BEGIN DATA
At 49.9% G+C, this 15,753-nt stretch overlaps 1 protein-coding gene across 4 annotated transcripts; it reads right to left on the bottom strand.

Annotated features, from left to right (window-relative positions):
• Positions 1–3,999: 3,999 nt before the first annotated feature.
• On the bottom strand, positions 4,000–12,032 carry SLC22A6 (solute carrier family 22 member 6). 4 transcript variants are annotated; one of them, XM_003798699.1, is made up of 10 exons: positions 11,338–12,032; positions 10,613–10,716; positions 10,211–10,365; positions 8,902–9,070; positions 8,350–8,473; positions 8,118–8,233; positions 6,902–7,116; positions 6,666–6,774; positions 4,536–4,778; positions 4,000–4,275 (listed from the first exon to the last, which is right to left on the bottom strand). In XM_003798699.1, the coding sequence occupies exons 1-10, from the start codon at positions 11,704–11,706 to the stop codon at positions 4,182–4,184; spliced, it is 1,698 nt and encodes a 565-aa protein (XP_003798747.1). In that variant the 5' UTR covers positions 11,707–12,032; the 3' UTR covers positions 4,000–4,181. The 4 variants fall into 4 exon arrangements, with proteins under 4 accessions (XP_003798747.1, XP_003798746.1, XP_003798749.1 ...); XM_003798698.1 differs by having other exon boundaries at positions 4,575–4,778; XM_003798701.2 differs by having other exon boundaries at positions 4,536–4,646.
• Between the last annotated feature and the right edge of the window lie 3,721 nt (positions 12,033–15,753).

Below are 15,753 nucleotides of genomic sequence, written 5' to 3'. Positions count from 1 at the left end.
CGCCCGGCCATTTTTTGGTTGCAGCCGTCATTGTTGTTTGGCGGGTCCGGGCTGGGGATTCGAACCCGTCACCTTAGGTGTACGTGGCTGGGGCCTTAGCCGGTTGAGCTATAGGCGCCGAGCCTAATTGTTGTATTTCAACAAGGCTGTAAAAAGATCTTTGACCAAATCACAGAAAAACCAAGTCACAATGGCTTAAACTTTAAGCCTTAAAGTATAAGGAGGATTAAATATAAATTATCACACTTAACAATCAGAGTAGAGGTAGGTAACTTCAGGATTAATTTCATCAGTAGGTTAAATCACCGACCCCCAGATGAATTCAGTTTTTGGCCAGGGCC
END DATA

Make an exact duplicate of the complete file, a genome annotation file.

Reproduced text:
At 49.9% G+C, this 15,753-nt stretch overlaps 1 protein-coding gene across 4 annotated transcripts; it reads right to left on the bottom strand.

Annotated features, from left to right (window-relative positions):
• Positions 1–3,999: 3,999 nt before the first annotated feature.
• On the bottom strand, positions 4,000–12,032 carry SLC22A6 (solute carrier family 22 member 6). 4 transcript variants are annotated; one of them, XM_003798699.1, is made up of 10 exons: positions 11,338–12,032; positions 10,613–10,716; positions 10,211–10,365; positions 8,902–9,070; positions 8,350–8,473; positions 8,118–8,233; positions 6,902–7,116; positions 6,666–6,774; positions 4,536–4,778; positions 4,000–4,275 (listed from the first exon to the last, which is right to left on the bottom strand). In XM_003798699.1, the coding sequence occupies exons 1-10, from the start codon at positions 11,704–11,706 to the stop codon at positions 4,182–4,184; spliced, it is 1,698 nt and encodes a 565-aa protein (XP_003798747.1). In that variant the 5' UTR covers positions 11,707–12,032; the 3' UTR covers positions 4,000–4,181. The 4 variants fall into 4 exon arrangements, with proteins under 4 accessions (XP_003798747.1, XP_003798746.1, XP_003798749.1 ...); XM_003798698.1 differs by having other exon boundaries at positions 4,575–4,778; XM_003798701.2 differs by having other exon boundaries at positions 4,536–4,646.
• Between the last annotated feature and the right edge of the window lie 3,721 nt (positions 12,033–15,753).

Below are 15,753 nucleotides of genomic sequence, written 5' to 3'. Positions count from 1 at the left end.
CGCCCGGCCATTTTTTGGTTGCAGCCGTCATTGTTGTTTGGCGGGTCCGGGCTGGGGATTCGAACCCGTCACCTTAGGTGTACGTGGCTGGGGCCTTAGCCGGTTGAGCTATAGGCGCCGAGCCTAATTGTTGTATTTCAACAAGGCTGTAAAAAGATCTTTGACCAAATCACAGAAAAACCAAGTCACAATGGCTTAAACTTTAAGCCTTAAAGTATAAGGAGGATTAAATATAAATTATCACACTTAACAATCAGAGTAGAGGTAGGTAACTTCAGGATTAATTTCATCAGTAGGTTAAATCACCGACCCCCAGATGAATTCAGTTTTTGGCCAGGGCC